• Oral Will: An oral will, also called a nuncupative will, is a will that is spoken only. An oral will is not a valid will in South Carolina.
  • Electronic Will: An electronic will is one signed, witnessed, or notarized by electronic means. A fully electronic or digital will is not valid in South Carolina.

Most wills are typewritten or printed and signed by the testator. While handwritten and witnessed wills are acceptable, they may be subject to challenges in court for undue influence or fraud.

Can I Make My Own Will in South Carolina?

Yes. You can create your own will in South Carolina. The state does not require that you use an attorney to draft your will. You can make your own will if you have a simple estate and know your wishes. There is an advantage to online will drafting services such as Trust & Will. An online will allows you to customize and update it whenever you want. For example, if you want to change your beneficiaries or guardians, you can easily make a new will without having to amend the will or make a codicil.

How Do I Make My Will Valid in South Carolina?

To ensure that your will is valid in South Carolina, make sure you meet the following requirements:

  • Signature: The testator must sign the will or have someone else sign it for them at their direction and in their presence.
  • Witnesses: Two witnesses must sign the will and must either see the testator sign the will or see the testator acknowledge the signature as their own. An interested witness is one who inherits from the will or whose spouse inherits through the will. The will is valid if a witness is interested, but the witness or their spouse is only entitled to receive what they would through the intestacy law. If there are two disinterested witnesses in addition to the interested witness, then the bequest stands.
  • Notary: The testator does not need their signature notarized in South Carolina.
  • Self-Proving Affidavit: A self-proving affidavit, called a self-proving attestation in the state, is an affidavit attached to the will in which the testator and witnesses swear the testator signed the will and witnessed by them. It must be notarized. This attestation goes with the will to the probate court instead of having the witnesses testify in person.

Can I Disinherit My Spouse in South Carolina?

You are not required to leave anything to your spouse in your will, but if you do not, your spouse has the right to an elective share. An elective share is a share of a decedent’s estate that a spouse may claim if left out of the will. In South Carolina, they may receive one-third of the probate estate.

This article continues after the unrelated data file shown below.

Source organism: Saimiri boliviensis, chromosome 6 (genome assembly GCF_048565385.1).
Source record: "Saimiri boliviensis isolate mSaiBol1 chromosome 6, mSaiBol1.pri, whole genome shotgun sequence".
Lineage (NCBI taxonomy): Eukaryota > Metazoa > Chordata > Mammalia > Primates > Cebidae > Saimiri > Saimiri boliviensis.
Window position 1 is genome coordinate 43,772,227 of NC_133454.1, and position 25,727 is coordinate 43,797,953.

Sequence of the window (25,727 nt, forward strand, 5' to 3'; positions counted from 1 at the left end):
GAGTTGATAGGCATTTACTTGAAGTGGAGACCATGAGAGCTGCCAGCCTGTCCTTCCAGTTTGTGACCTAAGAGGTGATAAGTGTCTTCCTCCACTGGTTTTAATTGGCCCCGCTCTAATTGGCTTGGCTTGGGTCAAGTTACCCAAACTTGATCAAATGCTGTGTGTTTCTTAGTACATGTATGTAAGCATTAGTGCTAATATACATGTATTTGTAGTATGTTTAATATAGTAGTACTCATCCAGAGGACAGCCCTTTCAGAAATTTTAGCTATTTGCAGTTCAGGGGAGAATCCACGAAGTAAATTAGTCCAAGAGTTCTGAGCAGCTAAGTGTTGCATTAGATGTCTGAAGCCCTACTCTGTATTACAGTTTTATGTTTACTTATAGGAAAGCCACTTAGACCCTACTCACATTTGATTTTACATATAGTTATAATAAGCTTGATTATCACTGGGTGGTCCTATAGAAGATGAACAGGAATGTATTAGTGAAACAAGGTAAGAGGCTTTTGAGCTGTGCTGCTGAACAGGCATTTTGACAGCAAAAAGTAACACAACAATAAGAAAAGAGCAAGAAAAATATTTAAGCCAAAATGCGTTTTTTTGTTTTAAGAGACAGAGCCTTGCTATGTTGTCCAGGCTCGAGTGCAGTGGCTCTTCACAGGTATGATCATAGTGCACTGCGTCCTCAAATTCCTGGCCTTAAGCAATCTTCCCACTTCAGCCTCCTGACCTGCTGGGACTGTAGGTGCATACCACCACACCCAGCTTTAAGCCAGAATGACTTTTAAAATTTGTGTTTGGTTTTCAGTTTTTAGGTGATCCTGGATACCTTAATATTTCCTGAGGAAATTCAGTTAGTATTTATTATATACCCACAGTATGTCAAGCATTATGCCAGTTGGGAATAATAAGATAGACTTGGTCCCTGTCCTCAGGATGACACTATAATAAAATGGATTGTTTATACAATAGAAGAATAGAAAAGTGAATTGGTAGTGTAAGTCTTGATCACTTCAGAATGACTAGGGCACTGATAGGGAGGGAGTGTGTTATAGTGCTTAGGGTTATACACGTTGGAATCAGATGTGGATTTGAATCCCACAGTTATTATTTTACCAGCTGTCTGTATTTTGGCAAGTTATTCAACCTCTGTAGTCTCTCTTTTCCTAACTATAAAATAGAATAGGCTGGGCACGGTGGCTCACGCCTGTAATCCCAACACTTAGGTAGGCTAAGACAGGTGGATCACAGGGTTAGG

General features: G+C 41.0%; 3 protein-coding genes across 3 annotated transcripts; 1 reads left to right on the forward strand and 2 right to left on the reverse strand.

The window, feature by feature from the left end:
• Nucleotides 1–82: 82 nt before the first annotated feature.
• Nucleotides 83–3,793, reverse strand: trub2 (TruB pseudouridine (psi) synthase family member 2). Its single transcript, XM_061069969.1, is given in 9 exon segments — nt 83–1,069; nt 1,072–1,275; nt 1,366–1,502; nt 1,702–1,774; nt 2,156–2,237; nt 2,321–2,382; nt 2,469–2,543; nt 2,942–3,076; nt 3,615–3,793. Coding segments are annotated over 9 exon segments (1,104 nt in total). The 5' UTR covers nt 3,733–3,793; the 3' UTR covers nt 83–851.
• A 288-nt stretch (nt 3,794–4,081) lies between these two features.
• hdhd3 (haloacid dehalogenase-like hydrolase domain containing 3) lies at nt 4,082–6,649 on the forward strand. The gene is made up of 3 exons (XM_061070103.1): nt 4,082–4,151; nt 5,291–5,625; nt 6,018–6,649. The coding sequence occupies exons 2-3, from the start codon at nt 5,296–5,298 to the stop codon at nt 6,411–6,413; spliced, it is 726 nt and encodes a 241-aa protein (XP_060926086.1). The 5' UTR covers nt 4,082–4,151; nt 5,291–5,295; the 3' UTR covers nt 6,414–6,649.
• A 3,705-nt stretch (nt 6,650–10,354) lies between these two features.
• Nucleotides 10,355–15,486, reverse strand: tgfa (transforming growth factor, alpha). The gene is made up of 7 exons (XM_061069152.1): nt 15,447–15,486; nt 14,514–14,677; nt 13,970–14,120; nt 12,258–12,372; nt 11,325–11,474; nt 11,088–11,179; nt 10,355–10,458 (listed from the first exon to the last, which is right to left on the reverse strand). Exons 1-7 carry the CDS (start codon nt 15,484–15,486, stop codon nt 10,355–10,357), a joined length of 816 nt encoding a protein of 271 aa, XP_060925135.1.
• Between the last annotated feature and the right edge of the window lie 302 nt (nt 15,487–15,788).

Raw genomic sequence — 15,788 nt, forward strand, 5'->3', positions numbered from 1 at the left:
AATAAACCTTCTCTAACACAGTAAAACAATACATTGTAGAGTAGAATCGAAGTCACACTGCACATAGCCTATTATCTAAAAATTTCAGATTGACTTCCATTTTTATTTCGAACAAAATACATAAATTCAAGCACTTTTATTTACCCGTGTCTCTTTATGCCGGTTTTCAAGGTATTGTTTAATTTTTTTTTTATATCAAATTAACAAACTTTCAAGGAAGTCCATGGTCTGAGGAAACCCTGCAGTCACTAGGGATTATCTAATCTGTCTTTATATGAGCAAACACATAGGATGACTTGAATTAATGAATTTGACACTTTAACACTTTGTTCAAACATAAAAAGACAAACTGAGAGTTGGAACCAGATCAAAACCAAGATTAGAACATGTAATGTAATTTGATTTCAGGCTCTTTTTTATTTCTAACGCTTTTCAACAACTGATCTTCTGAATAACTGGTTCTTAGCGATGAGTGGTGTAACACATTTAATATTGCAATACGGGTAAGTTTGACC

Can I Disinherit My Children in South Carolina?

Yes. You can disinherit your children, but it is best to state in your will that you are doing so. Suppose a child is born or adopted after you signed your will. In that case, they may receive what they would have received if you died intestate unless the will makes it clear the omission was intentional, you left all your estate to your spouse, or you provided for the child through non-probate assets with evidence that was your intent.

If a testator leaves a child out of the will because they assume the child is dead, but they are actually alive, then the child receives what they would have received under the intestacy statute.

What Estate Planning Documents Should I Have in South Carolina?

While your own will is a critical component of your estate plan, there are other important documents you should also create. These include:

  • Power of Attorney. This document gives someone the authority to make financial decisions for you if you cannot make them for yourself. Your agent has a fiduciary duty to act in your best interest. You decide what powers to give your agent and when the authority begins and ends.
  • Health Care Directive. A health care directive or living will allows you to leave instructions on what life-prolonging measures you want or do not want when you have an end-stage illness or terminal condition. You may also authorize someone to access your medical records and make health care decisions for you if you are unable to make them yourself.

Fortunately, making a valid will and creating other South Carolina estate planning documents is easy with online estate planning templates.

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Written by:

Brette Sember, J.D.

Contributing Author

Reviewed by:

Catherine Hodder, Esq.

Senior Legal Writer